Helén Lundquist-Dahlén is a superior musician and a talented choral conductor. Her teamwork with Alessandro Zuppardo lead to highly successful final concert of Rossini’s Petite Messe Solennelle. She is also a visionary leader who is able to anticipate problems before they happen. Her vigilant eye kept us well-steered during a very full two-weeks.
Two guest lectures from Professor Anders Olsson on Walt Whitman and The Hermeneutic Circle, a principle of text interpretation rounded out our process so beautifully.
Finally, the unexpected element in an opera master class ended up being the key element. The presence of Sifu Karl Romain, master Kung Fu and Tai Chi teacher was the glue for this inspired team. Because of Sifu Romain’s presence, the course took a direction dealing with energy and balance in the context of singing.
22 Students and 10 instructors combined seamlessly to create an environment of mutual support and learning. The students included professionals, traditional students and inspired amateurs. Some of the professionals were amazed by the skills the amateurs displayed. Likewise, the amateurs saw the completeness that makes a professional a professional. The gifted traditional students took attributes of the other two groups and in the end everyone became a amateur in the true sense of the word–a lover of the art with limitless aspirations. We teachers became students as well.
For my part, I was able to see how my many experiences instructed my teaching. Three and a half years of Kung Fu and Tai Chi have contributed greatly to my athletic approach to singing. Students were able to see how vocal science confirmed the many traditional approaches we were steeped in and yet again Yin and Yang were complimentary and not opposite. Through this experience I realized that my important next step was to give in to my intuition when it came to my own singing. It is time to let go and let my voice sing. The two weeks helped me personally to dare to take the crucial step that goes beyond understanding. I’ve known from the onset that singing is a dynamic experience that cannot be put in a cage. There is a time for structure and there is a time to just sing. This experience gave me the courage to let go in ways I needed to and it seems that each member of this wonderful family made steps they might not have taken on their own in a different environment. The environment invited courage because everyone felt supported.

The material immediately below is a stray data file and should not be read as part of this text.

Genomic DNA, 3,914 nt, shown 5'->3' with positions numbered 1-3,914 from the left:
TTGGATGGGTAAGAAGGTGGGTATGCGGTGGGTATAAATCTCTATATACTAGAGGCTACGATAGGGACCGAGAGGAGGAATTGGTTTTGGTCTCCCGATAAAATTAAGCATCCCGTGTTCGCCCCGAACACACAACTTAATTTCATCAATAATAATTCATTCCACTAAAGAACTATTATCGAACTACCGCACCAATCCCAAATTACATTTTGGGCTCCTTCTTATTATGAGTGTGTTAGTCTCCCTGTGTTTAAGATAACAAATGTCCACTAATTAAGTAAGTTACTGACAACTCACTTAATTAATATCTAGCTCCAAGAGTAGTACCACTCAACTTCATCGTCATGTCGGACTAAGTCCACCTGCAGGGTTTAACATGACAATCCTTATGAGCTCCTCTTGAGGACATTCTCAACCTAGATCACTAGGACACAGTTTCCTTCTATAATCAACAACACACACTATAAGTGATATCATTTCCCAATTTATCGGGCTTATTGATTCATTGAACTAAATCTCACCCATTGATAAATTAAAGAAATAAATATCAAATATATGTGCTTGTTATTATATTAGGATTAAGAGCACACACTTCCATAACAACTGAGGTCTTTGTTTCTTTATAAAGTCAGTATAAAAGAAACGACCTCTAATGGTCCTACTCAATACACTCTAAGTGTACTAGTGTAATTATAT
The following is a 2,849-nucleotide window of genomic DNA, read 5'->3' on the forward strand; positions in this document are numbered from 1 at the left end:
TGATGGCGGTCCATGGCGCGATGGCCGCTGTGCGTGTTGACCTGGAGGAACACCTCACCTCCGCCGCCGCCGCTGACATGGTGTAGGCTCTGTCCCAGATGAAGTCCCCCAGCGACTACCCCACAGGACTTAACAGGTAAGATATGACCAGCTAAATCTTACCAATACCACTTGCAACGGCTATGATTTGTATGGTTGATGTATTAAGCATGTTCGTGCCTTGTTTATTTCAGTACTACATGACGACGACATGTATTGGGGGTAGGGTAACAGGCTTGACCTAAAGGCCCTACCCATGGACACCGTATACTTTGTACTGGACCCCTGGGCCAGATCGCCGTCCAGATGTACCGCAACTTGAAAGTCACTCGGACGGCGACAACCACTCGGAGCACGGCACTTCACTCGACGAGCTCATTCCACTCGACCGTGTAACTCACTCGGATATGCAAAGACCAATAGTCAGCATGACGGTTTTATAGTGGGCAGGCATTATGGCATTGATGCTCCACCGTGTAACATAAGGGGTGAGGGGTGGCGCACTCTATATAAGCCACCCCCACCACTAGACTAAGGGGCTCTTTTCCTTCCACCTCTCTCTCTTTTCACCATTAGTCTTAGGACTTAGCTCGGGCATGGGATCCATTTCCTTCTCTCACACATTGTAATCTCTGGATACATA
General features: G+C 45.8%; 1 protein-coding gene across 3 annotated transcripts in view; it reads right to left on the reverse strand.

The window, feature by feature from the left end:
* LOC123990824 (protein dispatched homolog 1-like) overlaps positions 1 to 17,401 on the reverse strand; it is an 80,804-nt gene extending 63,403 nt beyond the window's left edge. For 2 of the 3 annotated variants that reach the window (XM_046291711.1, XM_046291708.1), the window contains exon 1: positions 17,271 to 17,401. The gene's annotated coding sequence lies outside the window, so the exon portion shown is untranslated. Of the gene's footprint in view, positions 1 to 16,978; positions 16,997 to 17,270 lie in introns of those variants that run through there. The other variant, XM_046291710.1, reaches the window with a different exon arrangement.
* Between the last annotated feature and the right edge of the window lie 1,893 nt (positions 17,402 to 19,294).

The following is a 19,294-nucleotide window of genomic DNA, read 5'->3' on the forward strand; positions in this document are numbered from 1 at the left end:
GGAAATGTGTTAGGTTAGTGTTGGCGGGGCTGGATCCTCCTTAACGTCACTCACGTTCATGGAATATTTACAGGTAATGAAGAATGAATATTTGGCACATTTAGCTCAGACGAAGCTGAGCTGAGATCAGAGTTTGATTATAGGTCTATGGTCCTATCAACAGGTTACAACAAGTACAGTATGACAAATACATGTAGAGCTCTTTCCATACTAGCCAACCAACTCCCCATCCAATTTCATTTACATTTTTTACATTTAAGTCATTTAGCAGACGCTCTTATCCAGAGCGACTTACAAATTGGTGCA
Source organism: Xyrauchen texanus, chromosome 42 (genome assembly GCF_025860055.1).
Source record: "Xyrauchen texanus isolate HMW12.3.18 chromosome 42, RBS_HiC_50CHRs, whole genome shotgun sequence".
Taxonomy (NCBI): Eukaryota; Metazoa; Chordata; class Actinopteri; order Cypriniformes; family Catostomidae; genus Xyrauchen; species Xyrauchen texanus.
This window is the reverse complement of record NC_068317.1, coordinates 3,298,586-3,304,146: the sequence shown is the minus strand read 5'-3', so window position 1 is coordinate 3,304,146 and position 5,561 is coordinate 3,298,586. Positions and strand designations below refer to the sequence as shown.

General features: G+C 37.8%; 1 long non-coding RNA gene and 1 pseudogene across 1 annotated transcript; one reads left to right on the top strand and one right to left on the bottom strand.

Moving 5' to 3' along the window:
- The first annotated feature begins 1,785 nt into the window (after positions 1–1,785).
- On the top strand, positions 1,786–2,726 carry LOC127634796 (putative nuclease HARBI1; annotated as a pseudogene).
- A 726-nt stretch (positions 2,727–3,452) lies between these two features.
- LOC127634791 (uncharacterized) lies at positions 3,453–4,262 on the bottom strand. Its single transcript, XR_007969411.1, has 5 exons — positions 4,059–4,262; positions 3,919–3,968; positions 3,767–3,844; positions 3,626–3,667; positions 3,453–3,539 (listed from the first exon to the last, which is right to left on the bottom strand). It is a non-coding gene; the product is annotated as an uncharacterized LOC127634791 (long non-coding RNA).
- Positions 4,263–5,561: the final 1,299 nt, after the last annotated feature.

This was our first year and we discussed immediately at the end of the course with students and teachers about what we can improve on. It is however most unusual that even when pressed, I could not get a negative review from anyone who took part. This was way beyond what I expected and yet I am already working to better this for next year.
My heartfelt gratitude to the students, my colleagues, the people of Härnösand who supported our concerts heartily, the other teachers at the Folkhögskola who were always present to provide emotional and moral support, our friends and families who helped in all kinds of ways to help make this program a success. I look forward to this program developing into a real force in the vocal/operatic landscape over the next few years.
The following video is a small report of the academy’s activities: